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“ unqualified terms. p. 63. Dr. Bowden quotes the passage from Calvin, exactly in the same manner, and makes precisely the same use of it with Mr. How.
You will, no doubt, be filled with astonishment, my brethren, to find that the passage from which these gentlemen profess to make this quotation, is in fact as follows: “ Presbyters, or Elders, it is well “ known, are not so denominated on account of
young men are sometimes chosen to this office, as for instance, Timothy ; but “ it has ever been customary, in all languages, to “ apply this title, as a term of honour, to all “ Rulers. And, as we gather from the first Epis“tle to Timothy, that there were two kinds of El" ders; so here the context shows that no other " than teaching Elders are to be understood ; that “ is, those who were ordained to teach; because " the same persons are presently called Bishops. - It may be objected that too much power seems “ to be given to Titus, when the Apostle com“ mands him to appoint ministers over all the “ Churches. This, it may be said, is little less “ than kingly power; for, on this plan, the right u of choice is taken away from the particular “ Churches, and the right of judging in the case “ from the College of Pastors; and this would “ be to profane the whole of the sacred discipline
of the Church. But the answer is easy. Every “ thing was not intrusted to the will of Titus as an " individual, nor was he allowed to impose such
Bishops on the Churches, as he pleased: but he
was commanded to preside in the elections as “ Moderator, as it is necessary for some one to do. * This is a mode of speaking exceedingly com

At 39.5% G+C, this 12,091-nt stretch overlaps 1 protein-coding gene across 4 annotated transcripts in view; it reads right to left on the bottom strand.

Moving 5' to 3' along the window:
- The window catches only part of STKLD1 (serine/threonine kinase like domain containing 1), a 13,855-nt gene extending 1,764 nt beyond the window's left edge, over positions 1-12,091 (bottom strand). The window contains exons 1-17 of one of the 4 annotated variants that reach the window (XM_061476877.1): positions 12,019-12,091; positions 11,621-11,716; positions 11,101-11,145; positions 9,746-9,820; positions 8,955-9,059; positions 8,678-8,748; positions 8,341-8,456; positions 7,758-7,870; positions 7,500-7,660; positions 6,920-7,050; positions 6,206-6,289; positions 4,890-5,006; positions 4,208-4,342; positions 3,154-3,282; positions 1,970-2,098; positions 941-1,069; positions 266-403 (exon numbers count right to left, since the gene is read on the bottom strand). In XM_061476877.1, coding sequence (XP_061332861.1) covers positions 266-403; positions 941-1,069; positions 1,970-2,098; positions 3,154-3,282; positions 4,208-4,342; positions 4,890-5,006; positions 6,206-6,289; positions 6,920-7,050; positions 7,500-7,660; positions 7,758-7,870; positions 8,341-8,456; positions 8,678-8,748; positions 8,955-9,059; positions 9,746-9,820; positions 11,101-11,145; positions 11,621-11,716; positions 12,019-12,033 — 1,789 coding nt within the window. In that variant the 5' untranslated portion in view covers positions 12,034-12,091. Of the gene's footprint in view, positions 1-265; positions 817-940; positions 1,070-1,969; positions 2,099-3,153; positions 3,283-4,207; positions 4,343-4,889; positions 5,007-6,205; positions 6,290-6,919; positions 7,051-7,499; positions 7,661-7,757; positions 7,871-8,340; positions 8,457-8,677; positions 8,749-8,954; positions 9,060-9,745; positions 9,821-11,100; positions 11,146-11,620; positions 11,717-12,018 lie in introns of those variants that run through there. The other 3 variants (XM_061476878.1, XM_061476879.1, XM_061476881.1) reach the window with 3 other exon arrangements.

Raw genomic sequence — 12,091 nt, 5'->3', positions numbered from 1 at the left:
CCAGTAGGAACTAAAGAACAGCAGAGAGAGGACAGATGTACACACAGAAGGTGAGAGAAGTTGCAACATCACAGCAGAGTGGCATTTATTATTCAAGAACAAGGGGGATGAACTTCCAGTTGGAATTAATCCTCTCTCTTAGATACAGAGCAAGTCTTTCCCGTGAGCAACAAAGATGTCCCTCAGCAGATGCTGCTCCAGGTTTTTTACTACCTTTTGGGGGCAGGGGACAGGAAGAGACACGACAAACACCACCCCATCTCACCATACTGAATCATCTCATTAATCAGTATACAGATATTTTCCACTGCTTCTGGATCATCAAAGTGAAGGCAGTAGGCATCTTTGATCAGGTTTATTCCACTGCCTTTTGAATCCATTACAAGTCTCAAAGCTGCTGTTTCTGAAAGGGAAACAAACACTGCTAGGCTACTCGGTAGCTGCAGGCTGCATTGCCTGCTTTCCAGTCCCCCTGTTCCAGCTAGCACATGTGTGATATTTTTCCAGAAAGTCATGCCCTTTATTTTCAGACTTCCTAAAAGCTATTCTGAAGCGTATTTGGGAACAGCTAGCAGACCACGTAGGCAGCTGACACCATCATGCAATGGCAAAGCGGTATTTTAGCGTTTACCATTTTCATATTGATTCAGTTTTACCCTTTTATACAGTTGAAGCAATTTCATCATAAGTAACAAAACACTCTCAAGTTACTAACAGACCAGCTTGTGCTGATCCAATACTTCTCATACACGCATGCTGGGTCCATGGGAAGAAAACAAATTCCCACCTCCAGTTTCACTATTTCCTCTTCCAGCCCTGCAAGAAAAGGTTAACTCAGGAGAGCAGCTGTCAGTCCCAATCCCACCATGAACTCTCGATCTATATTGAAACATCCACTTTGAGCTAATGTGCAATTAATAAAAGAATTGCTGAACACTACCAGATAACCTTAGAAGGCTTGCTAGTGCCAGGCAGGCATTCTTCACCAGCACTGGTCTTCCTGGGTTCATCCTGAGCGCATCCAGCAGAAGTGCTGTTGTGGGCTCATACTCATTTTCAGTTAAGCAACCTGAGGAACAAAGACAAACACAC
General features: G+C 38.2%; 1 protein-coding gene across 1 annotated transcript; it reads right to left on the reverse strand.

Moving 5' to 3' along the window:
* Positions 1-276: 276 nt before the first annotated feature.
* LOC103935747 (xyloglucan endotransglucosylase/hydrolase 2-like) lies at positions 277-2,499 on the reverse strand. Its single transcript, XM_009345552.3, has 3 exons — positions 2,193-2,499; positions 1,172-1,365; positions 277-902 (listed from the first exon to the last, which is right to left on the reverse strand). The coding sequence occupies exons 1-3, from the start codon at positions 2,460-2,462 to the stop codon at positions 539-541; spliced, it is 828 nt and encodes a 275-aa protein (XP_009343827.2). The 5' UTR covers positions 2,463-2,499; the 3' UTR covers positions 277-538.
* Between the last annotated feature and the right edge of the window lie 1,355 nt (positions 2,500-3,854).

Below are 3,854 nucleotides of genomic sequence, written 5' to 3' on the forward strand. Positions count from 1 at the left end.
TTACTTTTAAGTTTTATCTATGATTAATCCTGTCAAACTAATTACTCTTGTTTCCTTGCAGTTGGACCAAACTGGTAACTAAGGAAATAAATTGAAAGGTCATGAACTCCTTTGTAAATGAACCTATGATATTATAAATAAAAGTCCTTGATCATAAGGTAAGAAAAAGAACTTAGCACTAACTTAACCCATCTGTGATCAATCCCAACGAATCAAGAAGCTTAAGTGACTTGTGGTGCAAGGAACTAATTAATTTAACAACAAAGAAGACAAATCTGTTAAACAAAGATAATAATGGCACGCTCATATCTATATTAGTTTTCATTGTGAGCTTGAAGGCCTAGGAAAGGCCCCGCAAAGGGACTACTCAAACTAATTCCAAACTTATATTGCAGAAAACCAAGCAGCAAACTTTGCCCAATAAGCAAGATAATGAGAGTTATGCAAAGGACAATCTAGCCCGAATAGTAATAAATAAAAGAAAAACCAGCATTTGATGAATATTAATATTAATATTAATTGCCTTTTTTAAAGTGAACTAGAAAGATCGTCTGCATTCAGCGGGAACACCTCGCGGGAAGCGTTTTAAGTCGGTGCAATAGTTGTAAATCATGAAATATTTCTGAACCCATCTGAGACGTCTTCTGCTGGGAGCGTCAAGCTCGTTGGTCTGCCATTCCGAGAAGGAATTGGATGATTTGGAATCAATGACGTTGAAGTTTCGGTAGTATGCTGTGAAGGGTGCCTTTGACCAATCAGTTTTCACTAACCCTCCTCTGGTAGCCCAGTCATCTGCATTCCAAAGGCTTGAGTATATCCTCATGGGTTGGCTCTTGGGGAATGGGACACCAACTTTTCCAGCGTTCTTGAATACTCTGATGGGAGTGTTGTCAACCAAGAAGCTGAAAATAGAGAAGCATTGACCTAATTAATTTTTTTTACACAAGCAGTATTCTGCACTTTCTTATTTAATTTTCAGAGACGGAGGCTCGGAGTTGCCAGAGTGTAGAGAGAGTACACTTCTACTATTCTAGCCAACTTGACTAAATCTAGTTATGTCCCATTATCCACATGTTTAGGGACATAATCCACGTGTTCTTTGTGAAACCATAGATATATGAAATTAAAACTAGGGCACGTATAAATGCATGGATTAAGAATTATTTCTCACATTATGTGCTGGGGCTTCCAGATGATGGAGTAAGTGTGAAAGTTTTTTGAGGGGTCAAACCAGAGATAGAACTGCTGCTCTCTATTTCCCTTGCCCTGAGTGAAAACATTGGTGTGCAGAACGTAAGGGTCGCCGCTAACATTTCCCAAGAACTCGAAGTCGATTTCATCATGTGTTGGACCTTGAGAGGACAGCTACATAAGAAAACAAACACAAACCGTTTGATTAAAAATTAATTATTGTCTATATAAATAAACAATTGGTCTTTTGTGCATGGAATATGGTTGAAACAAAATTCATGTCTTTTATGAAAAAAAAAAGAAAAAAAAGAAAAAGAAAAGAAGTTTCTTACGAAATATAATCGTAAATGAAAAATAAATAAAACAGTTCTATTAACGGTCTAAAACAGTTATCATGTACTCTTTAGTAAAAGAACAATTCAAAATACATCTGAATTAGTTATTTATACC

Thus a Consul, or Regent, or Dictator, “ is said to create Consuls, because he convenes « assemblies for the purpose of making choice of 6 them.
So also Luke uses the same mode of “ speaking concerning Paul and Barnabas in the “ Acts of the Apostles; not that they alone autho“ ritatively appointed Pastors over the Churches, " without their being tried or approved; but they “ ordained suitable men, who had been elected or “ chosen by the people. We learn also from this
place, that there was not then such an equality among the ministers of the Church, but that
some one might preside in authority and counsel. “ This, however, was nothing like the tyrannical " and unscriptural Prelacy which reigns in the
Papacy * The plan of the Apostles was ex“tremely different."
Here is not only a passage taken out of its connexion, and interpreted in a sense diametrically opposite to the whole scope and strain of the wri. ter; but, what is much worse, the passage itself is mistranslated, and made to speak a language essentially different from the original. Mr. How may possibly plead that he never saw the original; that
* Here Calvin not only represents Prelacy as a tyrannical and unscriptural system, but evidently considers it as a part of the corruptions of Popery,
he quoted entirely on the authority of some other person. But Dr. Bowden cannot make the same plea. He inserts in the margin the very words which he mistranslates and perverts! What are we 'to think of such a fact? Is Dr. B. unable to trans. late a plain piece of Latin? or did he design to deceive? He may choose which alternative he pleases.